They were expected to produce new spaces, in which the people would recognise themselves as members of a new polity. “This required a more profound transformation of cities, in particular those until then racially segregated,” Stanek says.
“It also concerned the question of architectural heritage, both precolonial buildings – which needed to be appreciated – and colonial structures, which needed to be appropriated into the spaces of the new states. The development of the Osu Castle and the State House in Accra are cases in point. Architecture and urban design were called upon not just to develop the new countries but also to decolonise them.”
Stanek is clear about this process: “In purely professional terms, decolonisation would mean the emergence and emancipation of local actors in architecture, planning and construction; as well as in architectural education and building regulation.
“This process was prepared during the late colonial period. For example, officials in British West Africa were pursuing programmes of ‘Africanisation,’ which promoted the increasing participation of local, typically elite, actors in politics, economy, and culture, including architecture and construction.
But it also reinforced the hegemony of British construction firms as well as professional organisations such as the Royal Institute of British Architects (RIBA).
“After independence, many Africans have questioned, to paraphrase [black US writer and activist] Audre Lorde, whether the master’s tools would dismantle the master’s house. This is why the presence of Eastern Europeans was a game changer.
“It was an empowering experience for African and Asian professionals and decision-makers because it challenged the hierarchies of power and prestige inherited from the colonial period.
“From British archives, independence often looks like a restriction of access of British architects and contractors to the former colonies and the removal of British professionals from important positions in administration, design, and education.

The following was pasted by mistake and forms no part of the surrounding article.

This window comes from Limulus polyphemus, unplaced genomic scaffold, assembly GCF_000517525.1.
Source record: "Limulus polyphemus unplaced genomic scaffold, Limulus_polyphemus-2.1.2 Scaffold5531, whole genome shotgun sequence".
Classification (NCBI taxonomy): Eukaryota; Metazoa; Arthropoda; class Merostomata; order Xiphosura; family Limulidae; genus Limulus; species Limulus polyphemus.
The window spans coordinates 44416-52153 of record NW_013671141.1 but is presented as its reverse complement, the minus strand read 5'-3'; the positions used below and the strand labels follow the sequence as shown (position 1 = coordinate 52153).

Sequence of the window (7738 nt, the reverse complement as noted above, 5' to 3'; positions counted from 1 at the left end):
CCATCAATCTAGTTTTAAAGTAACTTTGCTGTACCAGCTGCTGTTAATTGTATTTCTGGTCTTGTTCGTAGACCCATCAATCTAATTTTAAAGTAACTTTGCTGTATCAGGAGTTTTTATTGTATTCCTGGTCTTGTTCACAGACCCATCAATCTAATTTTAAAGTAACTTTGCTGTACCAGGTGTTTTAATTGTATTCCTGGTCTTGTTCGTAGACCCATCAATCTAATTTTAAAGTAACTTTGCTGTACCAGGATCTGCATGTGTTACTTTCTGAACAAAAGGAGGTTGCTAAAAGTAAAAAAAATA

“But when seen from Ghanaian or Nigerian archives, these processes look very different – architecture was envisaged beyond the colonial precedent. It was not a question of exchanging British solutions for Soviet ones but their comparison and adaptation for the purposes of the newly independent states.”
Education was to play an important role, naturally, but how does Stanek view the process? He cites the Zaria School of Architecture, the first in Nigeria, organised according to the British model during the late colonial period, with a curriculum that followed the requirements of the RIBA.
But by the mid-1960s, after Nigeria’s independence, this curriculum was contested by students and lecturers. Among them was Ekundayo Adeyinka Adeyemi, later head of the Zaria School, who argued that its pedagogy should be aligned with regional and national development goals.
The revised curriculum was attentive to vernacular architecture and drew on the research developed by the school’s staff, including many Eastern Europeans.
I ask Stanek which buildings have stood the test of time. “I am most intrigued by buildings and ensembles which have been re-appropriated in unexpected ways after their construction, he replies, “often against the intentions of their designers and commissioners.”
He cites the International Trade Fair in Accra, designed by Polish and Ghanaian architects at the Ghana National Construction Corporation during the Nkrumah period but which opened only in 1967 after he was toppled. Today it has become a site of economic activities, religious services and political rallies.
Another is the National Theatre in Lagos, one of the most recognisable buildings in Africa’s largest metropolis, designed and constructed by a Bulgarian company for the Second World Black and African Festival of Arts and Culture (Festac) in 1977.
It now houses cultural institutions, including a gallery of modern art, while some of its conference halls and two cinemas have been rented out for events and parties. It is a large compound in the centre of Lagos and is also used by ordinary Lagosians as a transportation hub, with food stands, a makeshift mosque and trees offering shade in a peaceful environment.
Stanek is adamant that global connections after WWII “cannot be reduced to what has been called ‘globalisation’ – the US-backed, global spread of economic and political phenomena. Globalisation was just one among many possibilities of world-wide collaboration and solidarity.
“This does not mean that the processes that my book describes were necessarily emancipatory. But these exchanges resulted at times in unexpected ways of thinking about cities.
“They continue to provide inspiration and, sometimes, resources for urban interventions alternative to those being imposed today on Accra, Lagos, and other cities, which are growing rapidly, often at the expense of their most vulnerable inhabitants.”
Architecture in Global Socialism: Eastern Europe, West Africa, and the Middle East in the Cold War is published by Princeton, £50.